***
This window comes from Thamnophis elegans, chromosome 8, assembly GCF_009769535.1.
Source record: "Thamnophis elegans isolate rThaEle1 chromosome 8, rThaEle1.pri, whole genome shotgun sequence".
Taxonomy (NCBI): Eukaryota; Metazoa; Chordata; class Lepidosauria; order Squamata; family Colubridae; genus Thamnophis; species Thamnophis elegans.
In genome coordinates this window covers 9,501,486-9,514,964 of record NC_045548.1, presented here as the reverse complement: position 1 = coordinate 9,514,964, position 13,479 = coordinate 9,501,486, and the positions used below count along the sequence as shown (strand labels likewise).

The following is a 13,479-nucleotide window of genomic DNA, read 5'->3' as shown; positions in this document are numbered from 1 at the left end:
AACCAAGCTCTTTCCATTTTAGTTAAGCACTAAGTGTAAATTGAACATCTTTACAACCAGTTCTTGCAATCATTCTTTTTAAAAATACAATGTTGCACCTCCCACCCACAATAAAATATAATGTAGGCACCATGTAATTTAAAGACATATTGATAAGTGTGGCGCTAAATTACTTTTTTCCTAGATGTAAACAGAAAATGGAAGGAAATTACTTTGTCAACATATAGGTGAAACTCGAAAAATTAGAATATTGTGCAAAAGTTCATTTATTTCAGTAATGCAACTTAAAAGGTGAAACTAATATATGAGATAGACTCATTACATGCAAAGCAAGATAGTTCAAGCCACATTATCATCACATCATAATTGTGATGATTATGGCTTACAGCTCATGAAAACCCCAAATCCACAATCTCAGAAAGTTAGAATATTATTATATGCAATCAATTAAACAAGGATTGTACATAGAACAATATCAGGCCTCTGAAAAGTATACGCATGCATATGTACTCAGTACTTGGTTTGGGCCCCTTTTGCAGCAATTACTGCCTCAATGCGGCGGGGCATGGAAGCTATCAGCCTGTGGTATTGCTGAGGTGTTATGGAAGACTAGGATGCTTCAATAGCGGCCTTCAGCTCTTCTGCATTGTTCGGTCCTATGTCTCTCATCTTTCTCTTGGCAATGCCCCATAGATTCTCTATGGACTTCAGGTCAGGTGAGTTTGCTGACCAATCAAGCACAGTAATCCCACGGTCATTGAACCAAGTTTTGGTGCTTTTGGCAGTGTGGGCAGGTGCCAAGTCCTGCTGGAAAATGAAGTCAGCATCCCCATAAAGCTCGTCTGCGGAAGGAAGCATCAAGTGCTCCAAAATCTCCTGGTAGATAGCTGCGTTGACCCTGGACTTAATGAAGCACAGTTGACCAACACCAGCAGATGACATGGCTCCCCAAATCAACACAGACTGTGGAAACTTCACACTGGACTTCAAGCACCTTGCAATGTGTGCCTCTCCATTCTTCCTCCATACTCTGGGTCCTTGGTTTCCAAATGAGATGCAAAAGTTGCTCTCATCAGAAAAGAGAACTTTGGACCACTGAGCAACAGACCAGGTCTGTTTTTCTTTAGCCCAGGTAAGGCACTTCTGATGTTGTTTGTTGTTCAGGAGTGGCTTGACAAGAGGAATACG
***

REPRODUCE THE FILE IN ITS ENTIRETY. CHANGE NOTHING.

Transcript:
This window comes from Thamnophis elegans, chromosome 8, assembly GCF_009769535.1.
Source record: "Thamnophis elegans isolate rThaEle1 chromosome 8, rThaEle1.pri, whole genome shotgun sequence".
Taxonomy (NCBI): Eukaryota; Metazoa; Chordata; class Lepidosauria; order Squamata; family Colubridae; genus Thamnophis; species Thamnophis elegans.
In genome coordinates this window covers 9,501,486-9,514,964 of record NC_045548.1, presented here as the reverse complement: position 1 = coordinate 9,514,964, position 13,479 = coordinate 9,501,486, and the positions used below count along the sequence as shown (strand labels likewise).

The following is a 13,479-nucleotide window of genomic DNA, read 5'->3' as shown; positions in this document are numbered from 1 at the left end:
AACCAAGCTCTTTCCATTTTAGTTAAGCACTAAGTGTAAATTGAACATCTTTACAACCAGTTCTTGCAATCATTCTTTTTAAAAATACAATGTTGCACCTCCCACCCACAATAAAATATAATGTAGGCACCATGTAATTTAAAGACATATTGATAAGTGTGGCGCTAAATTACTTTTTTCCTAGATGTAAACAGAAAATGGAAGGAAATTACTTTGTCAACATATAGGTGAAACTCGAAAAATTAGAATATTGTGCAAAAGTTCATTTATTTCAGTAATGCAACTTAAAAGGTGAAACTAATATATGAGATAGACTCATTACATGCAAAGCAAGATAGTTCAAGCCACATTATCATCACATCATAATTGTGATGATTATGGCTTACAGCTCATGAAAACCCCAAATCCACAATCTCAGAAAGTTAGAATATTATTATATGCAATCAATTAAACAAGGATTGTACATAGAACAATATCAGGCCTCTGAAAAGTATACGCATGCATATGTACTCAGTACTTGGTTTGGGCCCCTTTTGCAGCAATTACTGCCTCAATGCGGCGGGGCATGGAAGCTATCAGCCTGTGGTATTGCTGAGGTGTTATGGAAGACTAGGATGCTTCAATAGCGGCCTTCAGCTCTTCTGCATTGTTCGGTCCTATGTCTCTCATCTTTCTCTTGGCAATGCCCCATAGATTCTCTATGGACTTCAGGTCAGGTGAGTTTGCTGACCAATCAAGCACAGTAATCCCACGGTCATTGAACCAAGTTTTGGTGCTTTTGGCAGTGTGGGCAGGTGCCAAGTCCTGCTGGAAAATGAAGTCAGCATCCCCATAAAGCTCGTCTGCGGAAGGAAGCATCAAGTGCTCCAAAATCTCCTGGTAGATAGCTGCGTTGACCCTGGACTTAATGAAGCACAGTTGACCAACACCAGCAGATGACATGGCTCCCCAAATCAACACAGACTGTGGAAACTTCACACTGGACTTCAAGCACCTTGCAATGTGTGCCTCTCCATTCTTCCTCCATACTCTGGGTCCTTGGTTTCCAAATGAGATGCAAAAGTTGCTCTCATCAGAAAAGAGAACTTTGGACCACTGAGCAACAGACCAGGTCTGTTTTTCTTTAGCCCAGGTAAGGCACTTCTGATGTTGTTTGTTGTTCAGGAGTGGCTTGACAAGAGGAATACG